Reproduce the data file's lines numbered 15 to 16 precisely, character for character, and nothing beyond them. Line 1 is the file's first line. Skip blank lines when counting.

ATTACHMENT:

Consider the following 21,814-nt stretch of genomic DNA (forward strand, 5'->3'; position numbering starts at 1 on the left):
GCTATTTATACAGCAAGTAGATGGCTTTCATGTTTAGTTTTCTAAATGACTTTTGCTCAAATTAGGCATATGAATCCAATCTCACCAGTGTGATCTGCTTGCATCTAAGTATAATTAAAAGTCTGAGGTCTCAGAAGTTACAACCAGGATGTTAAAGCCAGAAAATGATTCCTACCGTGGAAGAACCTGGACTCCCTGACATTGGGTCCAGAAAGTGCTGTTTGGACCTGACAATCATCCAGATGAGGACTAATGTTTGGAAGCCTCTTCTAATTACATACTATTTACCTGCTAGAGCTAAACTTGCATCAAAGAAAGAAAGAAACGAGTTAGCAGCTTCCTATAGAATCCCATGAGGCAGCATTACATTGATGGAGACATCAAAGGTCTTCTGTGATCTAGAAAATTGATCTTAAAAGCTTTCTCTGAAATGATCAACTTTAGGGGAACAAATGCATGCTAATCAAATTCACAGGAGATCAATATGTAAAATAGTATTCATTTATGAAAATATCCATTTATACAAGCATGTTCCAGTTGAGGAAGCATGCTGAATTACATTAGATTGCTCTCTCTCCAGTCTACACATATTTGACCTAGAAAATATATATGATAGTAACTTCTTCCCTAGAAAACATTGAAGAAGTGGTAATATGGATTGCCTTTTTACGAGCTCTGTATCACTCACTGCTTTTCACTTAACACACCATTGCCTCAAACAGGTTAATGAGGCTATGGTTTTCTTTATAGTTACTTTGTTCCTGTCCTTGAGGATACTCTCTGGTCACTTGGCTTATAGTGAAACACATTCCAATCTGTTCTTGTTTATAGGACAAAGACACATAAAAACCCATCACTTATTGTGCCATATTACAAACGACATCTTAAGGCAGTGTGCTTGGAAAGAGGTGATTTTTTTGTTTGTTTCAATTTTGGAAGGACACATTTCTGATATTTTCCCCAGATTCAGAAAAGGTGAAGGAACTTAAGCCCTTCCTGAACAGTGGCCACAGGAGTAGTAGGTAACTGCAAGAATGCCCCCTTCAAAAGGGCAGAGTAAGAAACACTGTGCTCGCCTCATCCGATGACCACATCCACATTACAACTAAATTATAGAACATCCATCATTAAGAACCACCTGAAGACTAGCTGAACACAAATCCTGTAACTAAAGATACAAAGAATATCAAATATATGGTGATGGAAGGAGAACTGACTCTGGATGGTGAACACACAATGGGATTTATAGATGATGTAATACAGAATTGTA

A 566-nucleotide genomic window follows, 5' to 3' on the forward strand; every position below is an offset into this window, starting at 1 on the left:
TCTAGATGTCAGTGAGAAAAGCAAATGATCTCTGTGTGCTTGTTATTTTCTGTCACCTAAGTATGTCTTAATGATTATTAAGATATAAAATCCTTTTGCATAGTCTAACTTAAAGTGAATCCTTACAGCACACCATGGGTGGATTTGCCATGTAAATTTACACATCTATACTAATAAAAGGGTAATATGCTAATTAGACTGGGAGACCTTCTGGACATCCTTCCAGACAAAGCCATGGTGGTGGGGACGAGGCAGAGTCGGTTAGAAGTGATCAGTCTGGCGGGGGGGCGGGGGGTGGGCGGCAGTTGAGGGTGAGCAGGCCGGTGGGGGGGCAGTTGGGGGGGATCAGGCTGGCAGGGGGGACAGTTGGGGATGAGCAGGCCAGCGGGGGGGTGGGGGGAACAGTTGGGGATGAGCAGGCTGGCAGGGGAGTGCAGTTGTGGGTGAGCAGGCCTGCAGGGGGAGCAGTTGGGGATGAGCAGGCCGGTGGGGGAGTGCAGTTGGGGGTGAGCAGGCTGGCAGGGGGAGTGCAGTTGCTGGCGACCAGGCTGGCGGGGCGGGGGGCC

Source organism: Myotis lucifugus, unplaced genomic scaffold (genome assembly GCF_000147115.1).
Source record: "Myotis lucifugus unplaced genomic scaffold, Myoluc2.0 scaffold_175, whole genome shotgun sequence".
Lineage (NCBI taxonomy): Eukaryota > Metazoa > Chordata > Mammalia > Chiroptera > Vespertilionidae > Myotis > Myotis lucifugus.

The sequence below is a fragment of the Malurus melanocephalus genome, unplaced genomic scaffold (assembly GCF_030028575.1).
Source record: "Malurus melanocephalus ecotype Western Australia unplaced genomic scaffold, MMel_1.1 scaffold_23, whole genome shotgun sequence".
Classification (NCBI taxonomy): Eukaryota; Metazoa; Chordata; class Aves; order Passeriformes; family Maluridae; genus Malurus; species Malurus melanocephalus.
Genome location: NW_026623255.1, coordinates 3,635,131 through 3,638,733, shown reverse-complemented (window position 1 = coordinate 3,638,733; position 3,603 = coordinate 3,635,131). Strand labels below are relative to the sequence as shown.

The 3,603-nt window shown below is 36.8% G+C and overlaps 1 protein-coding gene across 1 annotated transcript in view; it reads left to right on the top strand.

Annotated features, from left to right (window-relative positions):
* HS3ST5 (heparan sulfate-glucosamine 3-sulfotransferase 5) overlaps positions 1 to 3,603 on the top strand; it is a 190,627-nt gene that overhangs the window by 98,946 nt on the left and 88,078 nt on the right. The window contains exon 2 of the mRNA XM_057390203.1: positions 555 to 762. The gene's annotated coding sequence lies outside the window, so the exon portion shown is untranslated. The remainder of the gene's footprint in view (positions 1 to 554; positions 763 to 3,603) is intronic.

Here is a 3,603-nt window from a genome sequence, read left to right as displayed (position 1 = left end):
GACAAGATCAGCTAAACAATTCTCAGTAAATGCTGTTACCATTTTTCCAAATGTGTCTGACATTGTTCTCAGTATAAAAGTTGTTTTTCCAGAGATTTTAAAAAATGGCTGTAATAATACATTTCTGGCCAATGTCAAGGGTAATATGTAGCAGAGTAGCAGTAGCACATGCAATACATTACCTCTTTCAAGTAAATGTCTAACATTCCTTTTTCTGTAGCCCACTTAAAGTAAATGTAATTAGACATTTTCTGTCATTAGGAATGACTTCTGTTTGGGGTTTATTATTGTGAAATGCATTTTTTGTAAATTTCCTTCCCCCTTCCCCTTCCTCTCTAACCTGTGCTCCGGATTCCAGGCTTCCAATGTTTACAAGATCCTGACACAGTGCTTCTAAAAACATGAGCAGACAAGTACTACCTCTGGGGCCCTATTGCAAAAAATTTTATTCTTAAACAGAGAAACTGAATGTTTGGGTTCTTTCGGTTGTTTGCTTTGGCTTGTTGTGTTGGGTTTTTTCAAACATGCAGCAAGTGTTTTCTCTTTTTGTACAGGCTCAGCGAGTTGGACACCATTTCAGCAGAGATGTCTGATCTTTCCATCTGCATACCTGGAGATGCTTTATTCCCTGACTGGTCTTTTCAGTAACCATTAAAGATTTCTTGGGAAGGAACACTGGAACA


Here is a 3,603-nt window from a genome sequence, read left to right as displayed (position 1 = left end):
GACAAGATCAGCTAAACAATTCTCAGTAAATGCTGTTACCATTTTTCCAAATGTGTCTGACATTGTTCTCAGTATAAAAGTTGTTTTTCCAGAGATTTTAAAAAATGGCTGTAATAATACATTTCTGGCCAATGTCAAGGGTAATATGTAGCAGAGTAGCAGTAGCACATGCAATACATTACCTCTTTCAAGTAAATGTCTAACATTCCTTTTTCTGTAGCCCACTTAAAGTAAATGTAATTAGACATTTTCTGTCATTAGGAATGACTTCTGTTTGGGGTTTATTATTGTGAAATGCATTTTTTGTAAATTTCCTTCCCCCTTCCCCTTCCTCTCTAACCTGTGCTCCGGATTCCAGGCTTCCAATGTTTACAAGATCCTGACACAGTGCTTCTAAAAACATGAGCAGACAAGTACTACCTCTGGGGCCCTATTGCAAAAAATTTTATTCTTAAACAGAGAAACTGAATGTTTGGGTTCTTTCGGTTGTTTGCTTTGGCTTGTTGTGTTGGGTTTTTTCAAACATGCAGCAAGTGTTTTCTCTTTTTGTACAGGCTCAGCGAGTTGGACACCATTTCAGCAGAGATGTCTGATCTTTCCATCTGCATACCTGGAGATGCTTTATTCCCTGACTGGTCTTTTCAGTAACCATTAAAGATTTCTTGGGAAGGAACACTGGAACA